Once you have carefully answered these questions, then you can begin to formulate your networking strategy.

Formulating your Networking Strategy

First, using the above questions, formulate a cover letter and resume. Be sure to get someone else to review it! Your ability to compose an effective cover letter and resume will be one of the most powerful and revealing aspects of your communications skills.

The job may not require any writing or presentation skills, but you will be judged by your ability to communicate effectively. You are a brand, so sell yourself. But please don't over sell! Abstractions such as "Ambition mixed with a striving for excellence is my strongest asset or MBA in view!" OKAY, sure, but can you do financial reporting, use Microsoft Excel or oversee a staff of twenty people?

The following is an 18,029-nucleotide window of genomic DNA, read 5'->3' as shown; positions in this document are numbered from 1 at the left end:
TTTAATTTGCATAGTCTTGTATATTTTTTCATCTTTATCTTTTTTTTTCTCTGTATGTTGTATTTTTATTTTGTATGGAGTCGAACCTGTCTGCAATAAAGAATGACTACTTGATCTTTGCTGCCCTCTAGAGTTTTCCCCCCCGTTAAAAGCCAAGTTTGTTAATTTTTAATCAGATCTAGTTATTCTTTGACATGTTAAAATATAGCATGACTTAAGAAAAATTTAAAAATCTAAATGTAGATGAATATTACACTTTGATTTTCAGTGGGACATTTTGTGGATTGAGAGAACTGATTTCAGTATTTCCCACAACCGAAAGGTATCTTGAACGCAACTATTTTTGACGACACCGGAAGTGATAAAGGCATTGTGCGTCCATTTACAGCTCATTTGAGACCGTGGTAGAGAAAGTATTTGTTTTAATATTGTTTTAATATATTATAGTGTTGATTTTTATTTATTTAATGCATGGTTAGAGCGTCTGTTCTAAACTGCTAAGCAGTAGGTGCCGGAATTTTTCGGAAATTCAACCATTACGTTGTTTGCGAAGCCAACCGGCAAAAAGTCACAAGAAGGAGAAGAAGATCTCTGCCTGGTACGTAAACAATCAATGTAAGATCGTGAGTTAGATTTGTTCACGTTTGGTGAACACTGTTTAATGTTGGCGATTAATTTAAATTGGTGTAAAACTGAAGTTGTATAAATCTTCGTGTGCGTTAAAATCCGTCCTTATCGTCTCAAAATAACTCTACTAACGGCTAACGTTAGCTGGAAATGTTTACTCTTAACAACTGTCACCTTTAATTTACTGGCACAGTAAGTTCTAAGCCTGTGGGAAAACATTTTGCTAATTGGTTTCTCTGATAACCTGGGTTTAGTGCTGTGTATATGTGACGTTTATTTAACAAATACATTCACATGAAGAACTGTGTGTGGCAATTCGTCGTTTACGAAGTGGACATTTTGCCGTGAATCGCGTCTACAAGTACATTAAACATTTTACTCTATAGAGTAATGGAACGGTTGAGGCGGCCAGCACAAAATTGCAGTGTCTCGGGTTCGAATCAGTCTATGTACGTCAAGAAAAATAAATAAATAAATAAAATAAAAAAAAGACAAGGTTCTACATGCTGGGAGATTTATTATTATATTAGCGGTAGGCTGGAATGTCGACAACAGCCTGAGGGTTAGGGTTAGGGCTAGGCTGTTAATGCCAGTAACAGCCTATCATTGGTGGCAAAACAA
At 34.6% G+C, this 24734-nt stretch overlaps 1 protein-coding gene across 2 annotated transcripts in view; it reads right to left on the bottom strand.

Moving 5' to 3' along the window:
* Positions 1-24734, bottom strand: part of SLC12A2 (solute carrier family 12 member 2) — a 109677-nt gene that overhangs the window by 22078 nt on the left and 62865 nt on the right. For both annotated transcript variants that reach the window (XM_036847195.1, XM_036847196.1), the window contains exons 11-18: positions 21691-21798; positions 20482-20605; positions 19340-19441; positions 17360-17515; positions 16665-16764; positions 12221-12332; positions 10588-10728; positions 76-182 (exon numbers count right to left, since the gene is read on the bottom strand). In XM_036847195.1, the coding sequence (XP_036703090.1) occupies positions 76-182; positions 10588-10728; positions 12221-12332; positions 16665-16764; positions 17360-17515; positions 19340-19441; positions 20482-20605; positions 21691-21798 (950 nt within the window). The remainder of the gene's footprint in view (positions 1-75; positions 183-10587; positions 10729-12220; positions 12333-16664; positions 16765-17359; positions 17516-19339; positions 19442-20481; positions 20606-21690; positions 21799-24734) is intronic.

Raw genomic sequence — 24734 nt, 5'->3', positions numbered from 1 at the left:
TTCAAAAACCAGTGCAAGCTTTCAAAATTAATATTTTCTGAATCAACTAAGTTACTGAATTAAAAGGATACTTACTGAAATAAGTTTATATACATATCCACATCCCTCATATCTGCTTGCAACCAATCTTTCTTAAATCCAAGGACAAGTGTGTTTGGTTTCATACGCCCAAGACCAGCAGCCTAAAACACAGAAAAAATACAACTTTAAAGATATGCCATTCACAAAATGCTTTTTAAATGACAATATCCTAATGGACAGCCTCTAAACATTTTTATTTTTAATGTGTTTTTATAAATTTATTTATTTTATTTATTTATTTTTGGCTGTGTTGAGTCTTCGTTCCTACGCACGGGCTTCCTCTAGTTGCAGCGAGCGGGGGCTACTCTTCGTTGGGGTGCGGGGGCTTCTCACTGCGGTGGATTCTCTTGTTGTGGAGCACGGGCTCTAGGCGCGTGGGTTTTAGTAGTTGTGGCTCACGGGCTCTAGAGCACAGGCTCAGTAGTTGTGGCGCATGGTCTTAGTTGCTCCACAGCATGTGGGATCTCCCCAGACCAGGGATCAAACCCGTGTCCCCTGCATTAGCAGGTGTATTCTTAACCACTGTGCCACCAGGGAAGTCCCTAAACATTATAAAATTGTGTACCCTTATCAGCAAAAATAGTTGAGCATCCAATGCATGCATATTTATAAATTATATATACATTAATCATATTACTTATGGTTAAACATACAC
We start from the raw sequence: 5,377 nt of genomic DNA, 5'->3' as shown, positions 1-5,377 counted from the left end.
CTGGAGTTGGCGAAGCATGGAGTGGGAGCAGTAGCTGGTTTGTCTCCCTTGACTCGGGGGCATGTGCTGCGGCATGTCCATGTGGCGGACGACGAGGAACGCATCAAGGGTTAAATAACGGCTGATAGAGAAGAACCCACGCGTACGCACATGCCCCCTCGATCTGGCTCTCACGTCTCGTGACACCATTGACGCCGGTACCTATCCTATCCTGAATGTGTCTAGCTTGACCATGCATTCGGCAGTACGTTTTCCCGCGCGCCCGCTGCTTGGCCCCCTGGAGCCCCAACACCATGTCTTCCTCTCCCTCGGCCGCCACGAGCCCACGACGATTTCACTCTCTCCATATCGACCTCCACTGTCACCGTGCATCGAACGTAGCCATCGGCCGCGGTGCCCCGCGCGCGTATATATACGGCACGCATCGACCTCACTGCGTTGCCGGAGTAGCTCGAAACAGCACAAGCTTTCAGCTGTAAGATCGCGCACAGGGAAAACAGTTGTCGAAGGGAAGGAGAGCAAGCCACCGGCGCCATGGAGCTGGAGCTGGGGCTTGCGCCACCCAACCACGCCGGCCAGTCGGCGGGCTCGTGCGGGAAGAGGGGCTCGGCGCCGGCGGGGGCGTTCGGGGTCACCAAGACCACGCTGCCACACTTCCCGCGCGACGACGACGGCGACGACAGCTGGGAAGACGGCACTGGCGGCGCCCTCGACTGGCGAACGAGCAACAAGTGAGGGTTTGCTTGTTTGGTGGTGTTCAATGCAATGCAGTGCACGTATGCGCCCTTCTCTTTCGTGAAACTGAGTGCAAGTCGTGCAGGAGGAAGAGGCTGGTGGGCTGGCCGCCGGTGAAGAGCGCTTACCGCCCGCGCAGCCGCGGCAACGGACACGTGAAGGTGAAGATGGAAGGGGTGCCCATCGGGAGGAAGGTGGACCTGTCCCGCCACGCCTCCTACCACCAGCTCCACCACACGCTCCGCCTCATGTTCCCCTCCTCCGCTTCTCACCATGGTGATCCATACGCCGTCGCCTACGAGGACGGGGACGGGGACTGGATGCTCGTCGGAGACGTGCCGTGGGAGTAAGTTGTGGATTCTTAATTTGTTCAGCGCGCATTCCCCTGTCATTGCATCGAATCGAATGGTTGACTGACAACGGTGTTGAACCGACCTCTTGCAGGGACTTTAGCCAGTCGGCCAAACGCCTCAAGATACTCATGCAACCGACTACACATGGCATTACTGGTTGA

The job may not require any writing or presentation skills, but you will be judged by your ability to communicate effectively.

Create your own networking card, think of yourself as a sales person in the business of marketing yourself to get a job. On the card list your name, address, email, mobile number, college, degree and your most marketable skills, keep it short and simple. Although the networking card is no replacement for a well prepared resume, it is convenient and fast. It demonstrates thoughtfulness, uniqueness and professionalism. You will be surprised how responsive people can be when they are approached in a professional manner.